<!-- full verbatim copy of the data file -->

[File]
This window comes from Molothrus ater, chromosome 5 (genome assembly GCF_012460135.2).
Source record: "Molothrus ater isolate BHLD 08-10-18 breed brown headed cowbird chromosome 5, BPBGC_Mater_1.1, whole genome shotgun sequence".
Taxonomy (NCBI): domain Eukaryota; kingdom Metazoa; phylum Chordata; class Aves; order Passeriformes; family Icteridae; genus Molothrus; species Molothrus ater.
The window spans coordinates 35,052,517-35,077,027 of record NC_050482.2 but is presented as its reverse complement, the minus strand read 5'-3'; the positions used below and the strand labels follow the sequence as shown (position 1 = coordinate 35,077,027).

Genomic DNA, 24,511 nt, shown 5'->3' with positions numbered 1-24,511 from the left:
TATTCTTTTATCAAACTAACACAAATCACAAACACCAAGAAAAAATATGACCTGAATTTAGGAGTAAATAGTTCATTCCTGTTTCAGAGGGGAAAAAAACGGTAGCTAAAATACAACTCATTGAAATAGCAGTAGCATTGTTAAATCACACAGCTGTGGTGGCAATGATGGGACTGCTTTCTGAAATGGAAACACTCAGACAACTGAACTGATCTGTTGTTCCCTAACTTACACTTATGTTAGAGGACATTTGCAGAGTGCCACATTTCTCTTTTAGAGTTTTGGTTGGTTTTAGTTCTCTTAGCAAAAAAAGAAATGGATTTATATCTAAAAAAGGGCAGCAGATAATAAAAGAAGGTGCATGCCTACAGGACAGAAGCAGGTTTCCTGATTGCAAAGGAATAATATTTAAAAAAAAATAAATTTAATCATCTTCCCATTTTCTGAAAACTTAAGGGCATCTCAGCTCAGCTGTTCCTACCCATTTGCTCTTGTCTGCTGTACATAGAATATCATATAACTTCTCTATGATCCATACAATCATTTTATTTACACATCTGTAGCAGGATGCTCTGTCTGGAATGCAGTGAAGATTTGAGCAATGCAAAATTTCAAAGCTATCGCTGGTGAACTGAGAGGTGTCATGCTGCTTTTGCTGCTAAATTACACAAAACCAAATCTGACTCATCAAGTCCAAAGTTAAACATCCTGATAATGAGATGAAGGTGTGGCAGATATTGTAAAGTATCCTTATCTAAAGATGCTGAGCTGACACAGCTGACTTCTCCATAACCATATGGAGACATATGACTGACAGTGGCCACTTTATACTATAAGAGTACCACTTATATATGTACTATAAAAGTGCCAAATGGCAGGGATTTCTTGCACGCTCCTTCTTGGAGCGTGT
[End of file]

This window comes from Molothrus ater, chromosome 5 (genome assembly GCF_012460135.2).
Source record: "Molothrus ater isolate BHLD 08-10-18 breed brown headed cowbird chromosome 5, BPBGC_Mater_1.1, whole genome shotgun sequence".
Taxonomy (NCBI): domain Eukaryota; kingdom Metazoa; phylum Chordata; class Aves; order Passeriformes; family Icteridae; genus Molothrus; species Molothrus ater.
The window spans coordinates 35,052,517-35,077,027 of record NC_050482.2 but is presented as its reverse complement, the minus strand read 5'-3'; the positions used below and the strand labels follow the sequence as shown (position 1 = coordinate 35,077,027).

Genomic DNA, 24,511 nt, shown 5'->3' with positions numbered 1-24,511 from the left:
TATTCTTTTATCAAACTAACACAAATCACAAACACCAAGAAAAAATATGACCTGAATTTAGGAGTAAATAGTTCATTCCTGTTTCAGAGGGGAAAAAAACGGTAGCTAAAATACAACTCATTGAAATAGCAGTAGCATTGTTAAATCACACAGCTGTGGTGGCAATGATGGGACTGCTTTCTGAAATGGAAACACTCAGACAACTGAACTGATCTGTTGTTCCCTAACTTACACTTATGTTAGAGGACATTTGCAGAGTGCCACATTTCTCTTTTAGAGTTTTGGTTGGTTTTAGTTCTCTTAGCAAAAAAAGAAATGGATTTATATCTAAAAAAGGGCAGCAGATAATAAAAGAAGGTGCATGCCTACAGGACAGAAGCAGGTTTCCTGATTGCAAAGGAATAATATTTAAAAAAAAATAAATTTAATCATCTTCCCATTTTCTGAAAACTTAAGGGCATCTCAGCTCAGCTGTTCCTACCCATTTGCTCTTGTCTGCTGTACATAGAATATCATATAACTTCTCTATGATCCATACAATCATTTTATTTACACATCTGTAGCAGGATGCTCTGTCTGGAATGCAGTGAAGATTTGAGCAATGCAAAATTTCAAAGCTATCGCTGGTGAACTGAGAGGTGTCATGCTGCTTTTGCTGCTAAATTACACAAAACCAAATCTGACTCATCAAGTCCAAAGTTAAACATCCTGATAATGAGATGAAGGTGTGGCAGATATTGTAAAGTATCCTTATCTAAAGATGCTGAGCTGACACAGCTGACTTCTCCATAACCATATGGAGACATATGACTGACAGTGGCCACTTTATACTATAAGAGTACCACTTATATATGTACTATAAAAGTGCCAAATGGCAGGGATTTCTTGCACGCTCCTTCTTGGAGCGTGT